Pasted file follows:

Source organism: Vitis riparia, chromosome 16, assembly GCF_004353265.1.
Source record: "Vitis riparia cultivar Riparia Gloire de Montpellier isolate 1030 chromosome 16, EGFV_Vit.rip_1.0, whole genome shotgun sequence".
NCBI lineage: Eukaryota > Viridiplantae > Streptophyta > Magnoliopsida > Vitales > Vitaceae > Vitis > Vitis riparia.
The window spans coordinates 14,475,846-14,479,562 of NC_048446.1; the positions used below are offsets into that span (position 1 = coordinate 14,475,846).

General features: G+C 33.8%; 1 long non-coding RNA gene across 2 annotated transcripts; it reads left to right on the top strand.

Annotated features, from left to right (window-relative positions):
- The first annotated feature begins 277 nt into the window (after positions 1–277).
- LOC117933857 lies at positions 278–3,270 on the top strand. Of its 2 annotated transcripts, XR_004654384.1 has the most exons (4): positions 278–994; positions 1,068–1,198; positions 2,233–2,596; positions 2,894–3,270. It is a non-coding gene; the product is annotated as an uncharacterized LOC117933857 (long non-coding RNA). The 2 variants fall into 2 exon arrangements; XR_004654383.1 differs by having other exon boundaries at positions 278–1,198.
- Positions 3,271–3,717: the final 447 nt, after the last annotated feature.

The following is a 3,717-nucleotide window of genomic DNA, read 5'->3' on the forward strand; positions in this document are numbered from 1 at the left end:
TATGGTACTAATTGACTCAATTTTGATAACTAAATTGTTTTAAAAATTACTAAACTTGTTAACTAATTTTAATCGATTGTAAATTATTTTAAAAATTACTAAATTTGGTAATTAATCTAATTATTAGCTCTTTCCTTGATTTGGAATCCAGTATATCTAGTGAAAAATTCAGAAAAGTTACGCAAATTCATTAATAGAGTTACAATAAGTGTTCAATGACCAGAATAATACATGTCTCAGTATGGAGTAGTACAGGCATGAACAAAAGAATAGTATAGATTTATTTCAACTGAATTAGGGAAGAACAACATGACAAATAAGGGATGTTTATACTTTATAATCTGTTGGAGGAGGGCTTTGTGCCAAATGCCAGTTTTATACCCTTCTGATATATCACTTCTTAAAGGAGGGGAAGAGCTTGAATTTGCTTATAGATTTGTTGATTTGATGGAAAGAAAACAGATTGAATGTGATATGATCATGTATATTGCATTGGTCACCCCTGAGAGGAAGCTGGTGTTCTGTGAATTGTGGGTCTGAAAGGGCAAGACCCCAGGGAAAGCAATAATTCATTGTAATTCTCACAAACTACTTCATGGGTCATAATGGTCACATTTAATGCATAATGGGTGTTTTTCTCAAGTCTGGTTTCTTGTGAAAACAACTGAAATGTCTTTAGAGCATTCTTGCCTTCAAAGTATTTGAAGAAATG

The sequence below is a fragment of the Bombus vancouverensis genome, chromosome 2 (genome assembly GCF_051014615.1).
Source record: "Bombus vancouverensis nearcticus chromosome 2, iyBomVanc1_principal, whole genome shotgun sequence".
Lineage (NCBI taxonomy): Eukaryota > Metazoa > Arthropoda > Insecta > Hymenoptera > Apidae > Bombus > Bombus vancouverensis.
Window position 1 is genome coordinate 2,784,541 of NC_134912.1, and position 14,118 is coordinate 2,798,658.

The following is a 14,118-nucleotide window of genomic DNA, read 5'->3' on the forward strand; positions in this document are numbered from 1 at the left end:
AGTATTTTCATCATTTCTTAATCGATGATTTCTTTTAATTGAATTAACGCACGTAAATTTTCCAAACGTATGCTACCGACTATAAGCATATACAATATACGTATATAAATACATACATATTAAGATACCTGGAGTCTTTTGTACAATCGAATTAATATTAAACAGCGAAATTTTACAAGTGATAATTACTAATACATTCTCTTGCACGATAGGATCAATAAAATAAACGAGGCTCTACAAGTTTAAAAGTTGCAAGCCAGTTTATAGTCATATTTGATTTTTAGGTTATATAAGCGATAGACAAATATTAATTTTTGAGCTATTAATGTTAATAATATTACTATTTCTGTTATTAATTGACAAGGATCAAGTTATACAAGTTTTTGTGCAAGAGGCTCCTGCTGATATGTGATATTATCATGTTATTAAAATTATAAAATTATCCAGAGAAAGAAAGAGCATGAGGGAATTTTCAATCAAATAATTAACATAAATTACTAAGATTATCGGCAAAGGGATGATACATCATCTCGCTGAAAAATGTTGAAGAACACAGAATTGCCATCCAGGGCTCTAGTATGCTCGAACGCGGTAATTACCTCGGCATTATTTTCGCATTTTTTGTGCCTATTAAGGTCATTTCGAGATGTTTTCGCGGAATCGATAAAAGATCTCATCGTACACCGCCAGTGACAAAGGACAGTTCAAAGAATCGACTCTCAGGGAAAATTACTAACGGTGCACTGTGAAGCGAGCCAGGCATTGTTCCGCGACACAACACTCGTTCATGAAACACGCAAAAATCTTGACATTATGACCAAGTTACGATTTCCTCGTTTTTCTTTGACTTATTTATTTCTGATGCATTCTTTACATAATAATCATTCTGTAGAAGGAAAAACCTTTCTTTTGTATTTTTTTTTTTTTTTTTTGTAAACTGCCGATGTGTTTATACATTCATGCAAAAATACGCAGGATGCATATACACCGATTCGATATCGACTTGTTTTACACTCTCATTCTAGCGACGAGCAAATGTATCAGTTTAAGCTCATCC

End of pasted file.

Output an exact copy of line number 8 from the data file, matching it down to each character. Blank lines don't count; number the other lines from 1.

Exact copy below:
- LOC117933857 lies at positions 278–3,270 on the top strand. Of its 2 annotated transcripts, XR_004654384.1 has the most exons (4): positions 278–994; positions 1,068–1,198; positions 2,233–2,596; positions 2,894–3,270. It is a non-coding gene; the product is annotated as an uncharacterized LOC117933857 (long non-coding RNA). The 2 variants fall into 2 exon arrangements; XR_004654383.1 differs by having other exon boundaries at positions 278–1,198.